Once known for its rather ordinary dining options, London now offers much more diversity and a number of rather exceptional restaurants. Among them is Alain Ducasse at the Dorchester, a restaurant opened in 2007 by Ducasse, the world’s second most Michelin-starred chef, with the help of cutting-edge designer Patrick Jouin. Located in one of the world’s most prestigious hotels—a cultural monument that features views over Hyde Park—Alain Ducasse at the Dorchester has an ethereal elegance thanks to Table Lumière, a private dining room at the centre of the restaurant surrounded by a luminescent oval curtain of 4,500 fiber optics.
The restaurant was honoured with three Michelin stars in 2010—an incredible achievement to take place within the first three years after opening. Indeed, Alain Ducasse at the Dorchester was the second of only four restaurants in London to have been awarded three stars. Ducasse has leveraged his Michelin-starred reputation into a global brand and has been the essence of the celebrity haute chef for more than a decade. With the opening of more restaurants, a cooking school, books and other brand extensions, Ducasse thinks like Plato to keep his brand cohesive. A fundamental principle that lies at the heart of a great brand is the concept of essence, which for Ducasse is interpreted as authenticity. He seeks what is real, using the community’s local diverse ingredients, and says, “The product is the only truth. We have to get back to basics, start all over again, begin with real and original tastes. Allow them to fully express their vibrancy and subtlety. We have to give technique back its real role, its single purpose: revealing the flavours of nature. This is the simple, honest belief that I have been working so hard to promote since I started as a chef, and now I want to bring this quintessence to Alain Ducasse at the Dorchester.”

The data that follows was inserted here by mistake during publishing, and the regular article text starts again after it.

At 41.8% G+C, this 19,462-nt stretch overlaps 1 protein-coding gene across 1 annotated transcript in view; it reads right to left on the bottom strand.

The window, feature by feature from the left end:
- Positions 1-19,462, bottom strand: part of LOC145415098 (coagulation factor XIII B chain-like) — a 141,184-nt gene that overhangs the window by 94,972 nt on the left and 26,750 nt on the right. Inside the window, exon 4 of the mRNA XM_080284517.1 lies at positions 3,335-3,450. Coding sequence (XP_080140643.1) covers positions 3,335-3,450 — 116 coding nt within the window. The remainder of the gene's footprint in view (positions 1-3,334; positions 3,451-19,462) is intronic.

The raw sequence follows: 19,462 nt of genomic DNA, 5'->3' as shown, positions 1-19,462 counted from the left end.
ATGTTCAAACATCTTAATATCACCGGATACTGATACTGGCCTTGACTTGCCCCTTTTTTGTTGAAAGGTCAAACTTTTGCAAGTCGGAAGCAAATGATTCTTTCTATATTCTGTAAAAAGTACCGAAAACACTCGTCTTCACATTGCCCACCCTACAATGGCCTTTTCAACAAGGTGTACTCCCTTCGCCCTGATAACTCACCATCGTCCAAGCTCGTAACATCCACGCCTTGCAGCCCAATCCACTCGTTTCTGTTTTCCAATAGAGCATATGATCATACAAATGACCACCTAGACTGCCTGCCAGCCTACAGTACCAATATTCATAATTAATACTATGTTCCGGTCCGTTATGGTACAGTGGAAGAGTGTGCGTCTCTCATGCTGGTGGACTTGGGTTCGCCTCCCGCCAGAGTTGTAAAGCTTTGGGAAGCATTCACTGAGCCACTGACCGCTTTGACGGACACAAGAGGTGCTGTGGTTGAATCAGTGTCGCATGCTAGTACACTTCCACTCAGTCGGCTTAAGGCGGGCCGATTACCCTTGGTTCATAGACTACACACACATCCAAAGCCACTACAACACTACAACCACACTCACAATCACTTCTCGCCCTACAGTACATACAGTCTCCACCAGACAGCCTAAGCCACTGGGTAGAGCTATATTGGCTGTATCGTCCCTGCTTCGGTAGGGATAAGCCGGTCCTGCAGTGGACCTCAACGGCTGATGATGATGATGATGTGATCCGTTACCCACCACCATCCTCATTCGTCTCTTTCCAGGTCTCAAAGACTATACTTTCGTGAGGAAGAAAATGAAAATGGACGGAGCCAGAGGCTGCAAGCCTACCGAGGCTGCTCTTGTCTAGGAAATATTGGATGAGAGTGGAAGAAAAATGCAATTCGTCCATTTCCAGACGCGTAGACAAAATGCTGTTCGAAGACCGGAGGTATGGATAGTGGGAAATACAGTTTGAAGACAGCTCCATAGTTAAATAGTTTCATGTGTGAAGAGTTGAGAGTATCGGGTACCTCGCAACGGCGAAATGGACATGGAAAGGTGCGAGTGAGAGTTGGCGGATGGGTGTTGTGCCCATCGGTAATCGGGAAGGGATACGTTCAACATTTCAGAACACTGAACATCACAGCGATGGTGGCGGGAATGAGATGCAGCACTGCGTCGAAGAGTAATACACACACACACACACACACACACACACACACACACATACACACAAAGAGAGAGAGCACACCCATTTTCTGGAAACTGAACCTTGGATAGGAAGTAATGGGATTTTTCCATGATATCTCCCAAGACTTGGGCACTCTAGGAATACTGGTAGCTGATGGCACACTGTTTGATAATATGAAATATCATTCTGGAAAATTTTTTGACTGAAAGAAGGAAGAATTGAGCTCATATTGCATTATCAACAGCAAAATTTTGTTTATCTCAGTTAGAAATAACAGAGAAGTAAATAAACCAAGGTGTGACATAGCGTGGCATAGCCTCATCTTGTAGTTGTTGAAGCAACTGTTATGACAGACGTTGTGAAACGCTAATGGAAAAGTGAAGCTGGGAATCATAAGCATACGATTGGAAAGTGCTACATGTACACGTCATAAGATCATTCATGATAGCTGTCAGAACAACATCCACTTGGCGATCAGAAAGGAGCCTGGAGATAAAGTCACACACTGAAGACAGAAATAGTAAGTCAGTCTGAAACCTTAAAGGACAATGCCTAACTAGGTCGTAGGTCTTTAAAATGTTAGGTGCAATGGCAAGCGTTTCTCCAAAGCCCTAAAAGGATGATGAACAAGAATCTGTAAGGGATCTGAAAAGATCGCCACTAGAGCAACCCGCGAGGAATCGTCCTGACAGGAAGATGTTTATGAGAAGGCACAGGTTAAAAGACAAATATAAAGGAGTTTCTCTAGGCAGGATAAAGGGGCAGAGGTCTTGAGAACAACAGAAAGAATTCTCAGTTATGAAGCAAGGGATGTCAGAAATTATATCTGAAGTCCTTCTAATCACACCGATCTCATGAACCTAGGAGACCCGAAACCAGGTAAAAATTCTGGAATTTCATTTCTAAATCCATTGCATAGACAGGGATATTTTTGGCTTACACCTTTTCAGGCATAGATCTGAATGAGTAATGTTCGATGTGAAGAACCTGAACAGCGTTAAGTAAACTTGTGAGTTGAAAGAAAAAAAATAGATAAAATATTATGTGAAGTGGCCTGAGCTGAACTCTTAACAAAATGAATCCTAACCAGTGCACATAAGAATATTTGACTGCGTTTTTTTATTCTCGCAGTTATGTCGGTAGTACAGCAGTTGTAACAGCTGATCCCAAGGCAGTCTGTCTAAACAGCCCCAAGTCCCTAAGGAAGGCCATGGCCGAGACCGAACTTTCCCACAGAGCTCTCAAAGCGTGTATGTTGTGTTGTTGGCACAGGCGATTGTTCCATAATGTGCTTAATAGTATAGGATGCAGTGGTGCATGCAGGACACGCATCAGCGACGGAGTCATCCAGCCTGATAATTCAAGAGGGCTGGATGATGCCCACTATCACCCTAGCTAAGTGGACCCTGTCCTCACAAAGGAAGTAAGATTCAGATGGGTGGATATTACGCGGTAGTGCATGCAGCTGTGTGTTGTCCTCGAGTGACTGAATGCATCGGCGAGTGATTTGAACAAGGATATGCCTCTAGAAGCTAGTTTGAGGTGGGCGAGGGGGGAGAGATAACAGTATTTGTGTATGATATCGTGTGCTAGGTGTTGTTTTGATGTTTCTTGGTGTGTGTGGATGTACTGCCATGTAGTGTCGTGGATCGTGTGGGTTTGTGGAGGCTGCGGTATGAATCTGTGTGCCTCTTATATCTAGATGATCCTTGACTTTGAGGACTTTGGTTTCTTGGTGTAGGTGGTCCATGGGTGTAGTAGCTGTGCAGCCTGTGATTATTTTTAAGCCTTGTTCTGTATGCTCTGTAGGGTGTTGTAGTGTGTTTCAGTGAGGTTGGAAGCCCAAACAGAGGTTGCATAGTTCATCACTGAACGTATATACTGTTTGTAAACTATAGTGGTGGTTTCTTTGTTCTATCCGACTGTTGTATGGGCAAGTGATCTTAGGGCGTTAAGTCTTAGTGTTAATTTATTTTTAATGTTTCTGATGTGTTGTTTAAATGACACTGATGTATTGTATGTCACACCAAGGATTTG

When everyone in the organization understands what those words mean, staff can unleash innovation in every quarter. From dining concepts reflecting international influences to interior design to cooking supplies, it all connects to something larger and more enduring.
Executive chef Jocelyn Herland interprets Alain Ducasse’s French haute cuisine in contemporary culinary compositions, using the best selected products. One of his greatest creations is his rendition of Ducasse’s signature dish, the Cookpot, using British terroir vegetables and mushrooms with Montgomery cheddar gratin and well accompanied by a 2008 Domaine Bernard-Bonin Bourgogne.
For exceptional French-British cuisine, Alain Ducasse at the Dorchester is worth a special journey. The Lunch Hour three-course menu including two glasses of wine is reasonably priced at £50 ($80), and travellers can use the free Alain Ducasse iPhone/iPad app to book a table. It’s just that simple.
Dish photo: Thomas Duval.